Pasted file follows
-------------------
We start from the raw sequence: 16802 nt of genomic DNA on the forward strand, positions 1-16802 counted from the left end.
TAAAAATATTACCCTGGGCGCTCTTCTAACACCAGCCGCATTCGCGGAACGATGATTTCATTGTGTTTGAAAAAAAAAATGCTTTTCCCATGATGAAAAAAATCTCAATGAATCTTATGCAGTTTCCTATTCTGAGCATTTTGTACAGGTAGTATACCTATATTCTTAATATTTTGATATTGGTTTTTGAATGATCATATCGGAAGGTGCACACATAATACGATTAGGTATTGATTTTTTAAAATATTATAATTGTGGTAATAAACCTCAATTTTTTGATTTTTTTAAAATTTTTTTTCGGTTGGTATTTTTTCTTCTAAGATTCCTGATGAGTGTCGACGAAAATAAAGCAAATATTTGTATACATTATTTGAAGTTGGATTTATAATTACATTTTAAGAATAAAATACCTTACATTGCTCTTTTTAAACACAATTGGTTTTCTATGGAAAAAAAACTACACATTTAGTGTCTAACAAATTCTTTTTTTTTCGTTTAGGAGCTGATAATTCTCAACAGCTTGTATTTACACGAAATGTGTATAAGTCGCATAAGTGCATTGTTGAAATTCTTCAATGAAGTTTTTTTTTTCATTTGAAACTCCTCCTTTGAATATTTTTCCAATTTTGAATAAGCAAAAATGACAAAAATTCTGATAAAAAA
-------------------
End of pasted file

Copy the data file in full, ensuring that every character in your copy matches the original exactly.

We start from the raw sequence: 16802 nt of genomic DNA on the forward strand, positions 1-16802 counted from the left end.
TAAAAATATTACCCTGGGCGCTCTTCTAACACCAGCCGCATTCGCGGAACGATGATTTCATTGTGTTTGAAAAAAAAAATGCTTTTCCCATGATGAAAAAAATCTCAATGAATCTTATGCAGTTTCCTATTCTGAGCATTTTGTACAGGTAGTATACCTATATTCTTAATATTTTGATATTGGTTTTTGAATGATCATATCGGAAGGTGCACACATAATACGATTAGGTATTGATTTTTTAAAATATTATAATTGTGGTAATAAACCTCAATTTTTTGATTTTTTTAAAATTTTTTTTCGGTTGGTATTTTTTCTTCTAAGATTCCTGATGAGTGTCGACGAAAATAAAGCAAATATTTGTATACATTATTTGAAGTTGGATTTATAATTACATTTTAAGAATAAAATACCTTACATTGCTCTTTTTAAACACAATTGGTTTTCTATGGAAAAAAAACTACACATTTAGTGTCTAACAAATTCTTTTTTTTTCGTTTAGGAGCTGATAATTCTCAACAGCTTGTATTTACACGAAATGTGTATAAGTCGCATAAGTGCATTGTTGAAATTCTTCAATGAAGTTTTTTTTTTCATTTGAAACTCCTCCTTTGAATATTTTTCCAATTTTGAATAAGCAAAAATGACAAAAATTCTGATAAAAAA